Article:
The Blue View - Annual Engine Maintenance

As the title suggests, it was time to spend a day doing all those engine tasks that have to be done at least once a year. This is certainly not my favorite way to spend the day, but I prefer to get them all out of the way at once. Adelaide was going through a heat wave and trying to work topsides in temperatures well over 110F/43C didn't seem like a good plan, so today was the day. I go through each system of the engine, starting with the cooling system. Nine of Cups has a Ford Lehman diesel engine, which is a marinized version of a Ford tractor engine. It has a freshwater cooling system, but instead of a radiator, it uses a heat exchanger to cool the freshwater coolant. There are actually three heat exchangers, one for the engine coolant, one to cool the motor oil and one to cool the transmission fluid. Raw seawater is pumped through a strainer by an impeller type pump, then through the three heat exchangers. The seawater is then mixed with the engine exhaust, which cools the exhaust gases and acts as a muffler.

These are the items on my cooling system checklist:

  • Finger zinc. The first heat exchanger has an internal finger zinc to prevent corrosion. I usually check it quarterly.


finger zinc


  • Raw water strainer. This occasionally gets clogged and is checked as needed, but I pull it out and inspect it for fouling and corrosion annually. While it is out, I open the thru-hull briefly to flush out anything in the intake line.
  • Impeller. The impeller will usually last for years unless something finds it way through the strainer or the engine is run without water. This is what happened when I tried to start the engine before cleaning the thru-hull, and sure enough, it was damaged.




  • Coolant heat exchanger. This heat exchanger has a tendency to clog up. I remove the end cap and run a small wooden dowel through each of the holes and clean any debris from the inlet side. I replace it every five years.
  • Oil and transmission heat exchangers. I inspect these externally to check for corrosion and to make sure the oil lines feeding them are secure and in good shape. I replace these every three years.
  • Hoses and clamps. All the hoses and clamps in the cooling system are checked and replaced as needed.
  • Exhaust mixer. We have a monel exhaust mixer that cools the exhaust gases and acts as the muffler. This is inspected to check for corrosion and integrity.
  • Exhaust hose. We have a 10 foot or so run of hose from the mixer to the transom, and this is inspected to check for aging or chafe.


Fuel System

The fuel system checks are next. Fuel is pumped out of either the port or starboard fuel tank, through a primary Racor filter, then to the day tank. From there, it is gravity fed to the secondary filters and on to the injector pump. These are the items on my fuel system checklist:


racor bowl


  •  Fuel tanks. I Inspect each fuel tank to check for sediment or algae. Polish the fuel if necessary.
  • Primary filter. I change the filter and clean the sediment bowl.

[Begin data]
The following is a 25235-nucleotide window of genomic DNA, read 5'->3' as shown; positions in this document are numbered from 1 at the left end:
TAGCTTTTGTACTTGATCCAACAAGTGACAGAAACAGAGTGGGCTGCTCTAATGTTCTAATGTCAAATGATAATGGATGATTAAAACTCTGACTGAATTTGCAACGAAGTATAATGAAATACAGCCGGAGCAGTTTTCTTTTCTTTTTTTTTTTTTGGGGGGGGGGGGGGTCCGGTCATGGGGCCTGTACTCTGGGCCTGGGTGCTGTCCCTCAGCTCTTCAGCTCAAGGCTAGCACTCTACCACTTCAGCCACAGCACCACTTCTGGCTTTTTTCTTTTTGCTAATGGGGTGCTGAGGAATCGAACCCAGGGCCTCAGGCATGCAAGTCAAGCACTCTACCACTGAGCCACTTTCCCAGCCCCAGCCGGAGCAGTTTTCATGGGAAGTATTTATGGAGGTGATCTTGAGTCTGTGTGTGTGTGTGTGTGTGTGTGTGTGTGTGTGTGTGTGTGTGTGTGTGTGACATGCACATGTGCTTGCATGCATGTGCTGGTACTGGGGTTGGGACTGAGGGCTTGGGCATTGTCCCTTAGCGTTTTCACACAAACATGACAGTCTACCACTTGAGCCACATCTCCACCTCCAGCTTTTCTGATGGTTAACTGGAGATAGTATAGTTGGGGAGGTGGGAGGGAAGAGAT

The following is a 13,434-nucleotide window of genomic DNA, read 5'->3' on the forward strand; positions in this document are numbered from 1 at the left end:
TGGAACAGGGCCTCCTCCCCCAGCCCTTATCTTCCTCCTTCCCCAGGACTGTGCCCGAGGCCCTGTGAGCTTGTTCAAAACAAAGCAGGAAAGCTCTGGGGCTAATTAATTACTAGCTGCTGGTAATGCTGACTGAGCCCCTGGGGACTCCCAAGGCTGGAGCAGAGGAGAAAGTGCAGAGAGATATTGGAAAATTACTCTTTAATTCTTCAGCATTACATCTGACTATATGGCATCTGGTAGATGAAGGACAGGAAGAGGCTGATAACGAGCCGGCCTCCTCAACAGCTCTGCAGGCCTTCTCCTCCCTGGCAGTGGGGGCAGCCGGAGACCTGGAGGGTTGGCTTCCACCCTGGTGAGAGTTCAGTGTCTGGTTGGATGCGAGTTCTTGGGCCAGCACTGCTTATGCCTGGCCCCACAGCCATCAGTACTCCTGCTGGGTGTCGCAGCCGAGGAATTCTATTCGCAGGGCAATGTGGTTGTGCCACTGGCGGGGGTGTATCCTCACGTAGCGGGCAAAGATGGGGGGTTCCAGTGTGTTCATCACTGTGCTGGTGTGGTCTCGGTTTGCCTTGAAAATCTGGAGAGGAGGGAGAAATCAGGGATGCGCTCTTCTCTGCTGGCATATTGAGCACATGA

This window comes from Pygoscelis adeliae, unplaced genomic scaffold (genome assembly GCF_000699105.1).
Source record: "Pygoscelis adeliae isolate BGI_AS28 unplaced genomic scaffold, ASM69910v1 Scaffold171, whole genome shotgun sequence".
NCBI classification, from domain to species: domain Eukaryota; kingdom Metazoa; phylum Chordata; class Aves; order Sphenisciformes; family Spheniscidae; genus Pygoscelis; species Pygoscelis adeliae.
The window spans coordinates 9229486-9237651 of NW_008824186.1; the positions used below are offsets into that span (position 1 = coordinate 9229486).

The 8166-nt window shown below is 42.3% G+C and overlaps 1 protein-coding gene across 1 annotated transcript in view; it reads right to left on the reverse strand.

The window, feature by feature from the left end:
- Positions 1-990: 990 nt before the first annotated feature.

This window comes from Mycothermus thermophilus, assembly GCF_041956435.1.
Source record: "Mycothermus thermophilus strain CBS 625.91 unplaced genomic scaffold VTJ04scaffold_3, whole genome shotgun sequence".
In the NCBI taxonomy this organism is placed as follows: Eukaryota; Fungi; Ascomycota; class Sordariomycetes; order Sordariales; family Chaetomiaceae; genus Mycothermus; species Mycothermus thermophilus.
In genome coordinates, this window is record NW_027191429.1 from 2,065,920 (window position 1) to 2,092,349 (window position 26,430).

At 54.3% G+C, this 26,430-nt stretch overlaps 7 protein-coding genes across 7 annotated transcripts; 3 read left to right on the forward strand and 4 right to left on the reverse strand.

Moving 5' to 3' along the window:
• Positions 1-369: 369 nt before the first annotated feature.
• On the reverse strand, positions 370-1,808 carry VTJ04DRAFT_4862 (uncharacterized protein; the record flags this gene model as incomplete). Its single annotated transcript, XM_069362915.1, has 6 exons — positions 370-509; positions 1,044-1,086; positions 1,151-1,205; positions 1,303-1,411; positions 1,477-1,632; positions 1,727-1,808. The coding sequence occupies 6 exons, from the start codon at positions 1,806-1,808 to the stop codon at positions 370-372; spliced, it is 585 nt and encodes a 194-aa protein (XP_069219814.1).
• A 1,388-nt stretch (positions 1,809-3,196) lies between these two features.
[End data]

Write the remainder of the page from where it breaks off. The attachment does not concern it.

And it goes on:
• Day Tank. The day tank is inspected to make sure it is secure and there is no evidence of leaking.
  • Secondary filters. Both of the secondary filters are replaced.
  • Hoses and clamps. All hoses and clamps are inspected and checked for aging, corrosion or wear.
  • The fuel system is then bled and the engine is started and run until warm.


  • Normally the oil and filter is changed every 180-200 hours. Since the oil hadn't been changed in over a year, I changed it and the filter. All oil lines are inspected.


  • I change the transmission oil annually. The old oil is inspected for evidence of water or overheating. All the transmission lines are inspected. The engine is started and the transmission is put in gear, both forward and reverse to check operation and controls. Shaft vibration is checked for evidence of engine misalignment.


  • The coolant level is checked. I flush and replace it every two years.

Engine cables and controls

  • The engine is controlled by cables that run from the cockpit to the engine room. These are checked for damage or corrosion. The fittings on each end are inspected.

Air filter

  • The air filter is cleaned and checked.

General checks

  • I give the engine a good once-over to check for the following:
  • Motor mounts. All the motor mounts are checked for tightness. The port side aft motor mount has a tendency to work loose on Cups.
  • Oil leaks. Any oil leaks are investigated.
  • Valve cover bolts. The valve cover bolts are checked and tighten.
  • Engine belts. Our engine has two belts and these are checked for aging and tightened or replaced, if necessary.
  • Visual. I check the wiring, starter, solenoid, alternator, water pump, injector pump, etc. for any visual indication of problems.

 Clean Up

This is the home stretch.

  • I wipe down the entire engine and touch up any paint that has worn away or is bad shape. It is much easier to find a future oil leak if the engine is clean.
  • After changing the oil and fuel filters, bleeding the fuel lines, and flushing the raw water intake, the engine sump always has several inches of a melange of all the engine fluids. I sop up all the petroleum based liquids using oil absorbent pads and dispose of it properly. The remaining liquids are a combination of seawater, fresh water and possibly engine coolant. These are cleaned up and disposed of, and a fresh oil absorbent pad is placed in the sump. Our engine always leaks a small amount of oil from the various seals, and the pad collects it.


  • By now, I am a stinky, sweaty, oily mess. The best part of the entire job is taking a shower, changing clothes and updating my maintenance log with a cold, home brewed India Pale Ale.